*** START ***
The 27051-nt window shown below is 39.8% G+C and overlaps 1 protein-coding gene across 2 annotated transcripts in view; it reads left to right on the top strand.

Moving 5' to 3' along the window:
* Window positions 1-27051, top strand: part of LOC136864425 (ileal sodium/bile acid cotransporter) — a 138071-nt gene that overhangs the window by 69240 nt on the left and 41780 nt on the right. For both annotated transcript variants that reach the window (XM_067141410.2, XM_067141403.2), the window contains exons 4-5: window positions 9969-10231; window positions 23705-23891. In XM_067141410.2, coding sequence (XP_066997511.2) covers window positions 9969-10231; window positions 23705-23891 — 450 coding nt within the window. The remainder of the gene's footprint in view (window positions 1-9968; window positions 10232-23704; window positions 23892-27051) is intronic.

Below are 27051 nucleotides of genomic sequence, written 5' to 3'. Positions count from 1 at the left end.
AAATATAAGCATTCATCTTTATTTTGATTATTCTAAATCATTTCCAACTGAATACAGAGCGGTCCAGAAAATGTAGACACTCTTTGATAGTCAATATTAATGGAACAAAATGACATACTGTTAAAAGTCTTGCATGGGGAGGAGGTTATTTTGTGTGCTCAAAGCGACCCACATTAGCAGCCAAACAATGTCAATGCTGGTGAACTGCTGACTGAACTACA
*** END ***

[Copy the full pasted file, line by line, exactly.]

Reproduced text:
The 27051-nt window shown below is 39.8% G+C and overlaps 1 protein-coding gene across 2 annotated transcripts in view; it reads left to right on the top strand.

Moving 5' to 3' along the window:
* Window positions 1-27051, top strand: part of LOC136864425 (ileal sodium/bile acid cotransporter) — a 138071-nt gene that overhangs the window by 69240 nt on the left and 41780 nt on the right. For both annotated transcript variants that reach the window (XM_067141410.2, XM_067141403.2), the window contains exons 4-5: window positions 9969-10231; window positions 23705-23891. In XM_067141410.2, coding sequence (XP_066997511.2) covers window positions 9969-10231; window positions 23705-23891 — 450 coding nt within the window. The remainder of the gene's footprint in view (window positions 1-9968; window positions 10232-23704; window positions 23892-27051) is intronic.

Below are 27051 nucleotides of genomic sequence, written 5' to 3'. Positions count from 1 at the left end.
AAATATAAGCATTCATCTTTATTTTGATTATTCTAAATCATTTCCAACTGAATACAGAGCGGTCCAGAAAATGTAGACACTCTTTGATAGTCAATATTAATGGAACAAAATGACATACTGTTAAAAGTCTTGCATGGGGAGGAGGTTATTTTGTGTGCTCAAAGCGACCCACATTAGCAGCCAAACAATGTCAATGCTGGTGAACTGCTGACTGAACTACA